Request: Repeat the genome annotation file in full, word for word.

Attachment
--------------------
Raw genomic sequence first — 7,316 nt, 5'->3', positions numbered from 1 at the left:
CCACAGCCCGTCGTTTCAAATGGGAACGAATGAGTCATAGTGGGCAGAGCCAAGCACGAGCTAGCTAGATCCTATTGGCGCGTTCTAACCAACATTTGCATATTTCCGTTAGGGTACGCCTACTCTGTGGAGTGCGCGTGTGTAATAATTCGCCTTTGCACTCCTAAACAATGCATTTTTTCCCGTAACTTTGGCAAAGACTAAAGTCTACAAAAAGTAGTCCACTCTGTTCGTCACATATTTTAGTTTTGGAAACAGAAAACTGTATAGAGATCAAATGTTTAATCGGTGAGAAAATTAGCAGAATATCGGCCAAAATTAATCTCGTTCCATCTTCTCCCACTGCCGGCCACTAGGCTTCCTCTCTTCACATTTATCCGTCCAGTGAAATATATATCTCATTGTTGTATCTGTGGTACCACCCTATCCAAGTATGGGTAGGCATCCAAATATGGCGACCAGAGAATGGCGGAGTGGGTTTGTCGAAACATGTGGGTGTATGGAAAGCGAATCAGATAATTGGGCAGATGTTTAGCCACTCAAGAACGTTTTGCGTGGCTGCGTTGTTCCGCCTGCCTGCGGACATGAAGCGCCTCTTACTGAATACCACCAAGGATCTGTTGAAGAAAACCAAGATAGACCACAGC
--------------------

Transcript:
Raw genomic sequence first — 7,316 nt, 5'->3', positions numbered from 1 at the left:
CCACAGCCCGTCGTTTCAAATGGGAACGAATGAGTCATAGTGGGCAGAGCCAAGCACGAGCTAGCTAGATCCTATTGGCGCGTTCTAACCAACATTTGCATATTTCCGTTAGGGTACGCCTACTCTGTGGAGTGCGCGTGTGTAATAATTCGCCTTTGCACTCCTAAACAATGCATTTTTTCCCGTAACTTTGGCAAAGACTAAAGTCTACAAAAAGTAGTCCACTCTGTTCGTCACATATTTTAGTTTTGGAAACAGAAAACTGTATAGAGATCAAATGTTTAATCGGTGAGAAAATTAGCAGAATATCGGCCAAAATTAATCTCGTTCCATCTTCTCCCACTGCCGGCCACTAGGCTTCCTCTCTTCACATTTATCCGTCCAGTGAAATATATATCTCATTGTTGTATCTGTGGTACCACCCTATCCAAGTATGGGTAGGCATCCAAATATGGCGACCAGAGAATGGCGGAGTGGGTTTGTCGAAACATGTGGGTGTATGGAAAGCGAATCAGATAATTGGGCAGATGTTTAGCCACTCAAGAACGTTTTGCGTGGCTGCGTTGTTCCGCCTGCCTGCGGACATGAAGCGCCTCTTACTGAATACCACCAAGGATCTGTTGAAGAAAACCAAGATAGACCACAGC